G ov e r n o r s e e k s
m o r e bu d g e t c u t s
quot; E v e r y t h i n g i s o n t h e t a b l e , i n cl u d i n g l o c a l a i d , quot;
Still more questions about Billerica 40B
C h e l m s fo rd p l a n s fo r w a t e r p l a n t b l o ck e d
I n s p e c t o r G e n e r a l s ay s b u i l d e r s
h i d p ro f i t s P ro b e ex a m i n e s
l ow - c o s t h o u s i n g
Ve r i z o n p l a n b e f o r e b o a r d C h el m sfo rd r es t au r a n t sh u t s d ow n
C h e l m s fo rd r e c ei ve s $ 15 7 G en erg y g r an t
L o w e l l - a r e a m o v e r s a n d s h a k e r s m a k e p r e d i c t i o n s fo r 2 0 0 9
A C U T A BO V E T H E R E ST
OFF TO THE RA CES
O N T H E S T R E E T W H E R E YO U L I V E
G O O D C O N N EC T I O N S
W H AT ’ S T H E B U Z Z, T E L L M E W H AT ’ S A H A P P E N I N G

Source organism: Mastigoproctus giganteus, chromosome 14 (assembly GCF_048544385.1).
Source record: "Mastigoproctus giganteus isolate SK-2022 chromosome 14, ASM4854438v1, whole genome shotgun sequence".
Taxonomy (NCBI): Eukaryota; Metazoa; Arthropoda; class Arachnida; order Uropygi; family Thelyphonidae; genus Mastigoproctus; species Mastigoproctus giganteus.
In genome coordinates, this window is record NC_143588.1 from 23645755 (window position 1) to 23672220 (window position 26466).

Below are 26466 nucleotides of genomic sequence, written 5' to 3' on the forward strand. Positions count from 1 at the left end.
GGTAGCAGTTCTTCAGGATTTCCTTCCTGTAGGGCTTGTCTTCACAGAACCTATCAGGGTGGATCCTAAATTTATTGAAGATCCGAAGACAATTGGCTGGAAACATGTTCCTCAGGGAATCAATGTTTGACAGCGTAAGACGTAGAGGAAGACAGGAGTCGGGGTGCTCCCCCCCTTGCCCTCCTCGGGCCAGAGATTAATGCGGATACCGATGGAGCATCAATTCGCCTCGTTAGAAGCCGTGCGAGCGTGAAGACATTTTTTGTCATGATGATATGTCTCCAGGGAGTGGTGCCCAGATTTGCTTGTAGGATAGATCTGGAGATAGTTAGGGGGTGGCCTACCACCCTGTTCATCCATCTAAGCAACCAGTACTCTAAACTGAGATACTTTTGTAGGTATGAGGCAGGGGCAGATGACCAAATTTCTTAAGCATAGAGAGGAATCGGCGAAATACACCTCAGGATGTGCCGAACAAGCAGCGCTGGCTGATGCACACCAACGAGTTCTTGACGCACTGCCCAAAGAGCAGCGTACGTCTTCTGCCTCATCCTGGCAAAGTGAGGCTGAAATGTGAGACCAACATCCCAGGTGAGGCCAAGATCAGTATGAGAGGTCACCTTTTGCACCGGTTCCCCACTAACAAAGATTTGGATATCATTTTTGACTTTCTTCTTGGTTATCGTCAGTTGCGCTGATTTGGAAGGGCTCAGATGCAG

A G G R E VAT E
L o we l l - a re a m ov e rs a n d s h a ke rs m a ke p re d i c t i o n s f o r 2 0 0 9
h t t p : / / w w w . l o w e l l s u n . c o m / c i _ 1 1 3 4 9 9 3 3 ? I A D I D = S e a r c h - w w w. l o w e l l s u n . c o m - w w w. l o w e l l s u n . c o m
Paul Cohen, Chelmsford's town manager:
quot; R e m e m b e r i n R o c k y I I I , w h e n M r. T ( a s o p p o n e n t
C l u b b e r L a n g ) i s a s ke d fo r h i s p re d i c t i o n o n a
H is answer is 'pain.'
Y o u c o u l d s a y t h e s a m e f o r t h e b u d g e t n e x t y e a r.
But it won't all be bad. While we will be in
a tiring period with the economic situation,
there's also hope with the change of the
president ial adm in istration .quot;
VIDEO CLIP Link
C he l ms f ord Bo a rd o f Se le c t me n 1-5 -0 9 Pa u l C oh en on pe n d i n g St at e Bu d ge t C u ts t o lo ca l A i d
Greater Lowell seeks $363M from federal stimulus
By Matt Murphy, firstname.lastname@example.org
Updated: 01/10/2009 06:39:22 AM EST
BOSTON -- Lowell and the city's suburbs will have no problem spending a federal stimulus check from the new Obama admin-